Maine Dog Law
Negligence Liability Statute
Maine has a liability statute based on negligence. Under this statute, when a dog injures a person because the owner or keeper was negligent, the owner or keeper is liable in a civil action for the amount of damage done, so long as the injury did not occur due to the fault of the person injured.
Strict Liability Statute
Under this statute, when a dog injures a person off the owner’s or keeper’s property, the owner or keeper is liable in damages for the injury. Fault of the injured person may not reduce the damages recovered for physical injury, unless the judge determines the fault of the injured person exceeded that of the dog’s owner or keeper.
Dangerous Dog Statute
The Meaning of a “Dangerous Dog”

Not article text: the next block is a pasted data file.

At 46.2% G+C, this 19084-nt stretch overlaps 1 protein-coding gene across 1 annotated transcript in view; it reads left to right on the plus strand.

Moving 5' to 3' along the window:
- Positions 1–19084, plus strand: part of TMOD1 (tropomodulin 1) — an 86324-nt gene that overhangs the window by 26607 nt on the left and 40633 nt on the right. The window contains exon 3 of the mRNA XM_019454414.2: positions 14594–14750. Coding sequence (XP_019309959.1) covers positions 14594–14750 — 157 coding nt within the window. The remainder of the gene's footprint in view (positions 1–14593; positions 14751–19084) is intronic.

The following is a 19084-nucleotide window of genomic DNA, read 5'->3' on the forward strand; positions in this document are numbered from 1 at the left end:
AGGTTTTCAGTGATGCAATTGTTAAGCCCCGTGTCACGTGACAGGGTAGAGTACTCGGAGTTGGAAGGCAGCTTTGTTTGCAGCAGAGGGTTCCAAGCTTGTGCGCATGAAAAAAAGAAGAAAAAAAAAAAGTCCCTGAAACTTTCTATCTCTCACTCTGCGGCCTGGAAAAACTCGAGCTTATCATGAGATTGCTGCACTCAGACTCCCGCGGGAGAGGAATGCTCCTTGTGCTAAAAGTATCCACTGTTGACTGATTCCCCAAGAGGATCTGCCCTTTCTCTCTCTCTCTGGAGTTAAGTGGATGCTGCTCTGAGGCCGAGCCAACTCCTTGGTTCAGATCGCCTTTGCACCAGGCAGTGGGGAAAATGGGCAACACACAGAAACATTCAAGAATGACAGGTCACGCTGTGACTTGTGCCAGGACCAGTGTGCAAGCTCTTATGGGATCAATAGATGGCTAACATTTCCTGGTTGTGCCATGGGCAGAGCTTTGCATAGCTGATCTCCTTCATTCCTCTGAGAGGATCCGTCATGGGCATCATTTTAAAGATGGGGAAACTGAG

Under Maine law, a “dangerous dog” is:
- a dog that bites a person who, at the time of the injury, is not trespassing on the owner’s or keeper’s property; or
- a dog that causes a reasonable person who is not on the owner’s or keeper’s property and who is acting peacefully to fear imminent bodily injury by assault or the threat of assault of that person or that person’s domestic animal.
- Once a dog is determined to be dangerous, the owner or keeper commits a civil violation that may result in a $1,000 fine.
- After a hearing concerning the dog, the judge may order the dog muzzled, restrained, or confined indoors or outdoors in an enclosure. The judge may also order the dog to be destroyed, depending on the severity of the injury.
- After the hearing, the judge may order the dog owner to pay restitution to the injured person for any damages the dog caused.
- If an owner or keeper refuses or neglects to comply with a judge’s order and the dog injures another person, the owner or keeper must pay the injured person treble (or triple) damages and costs to be recovered by a civil action.
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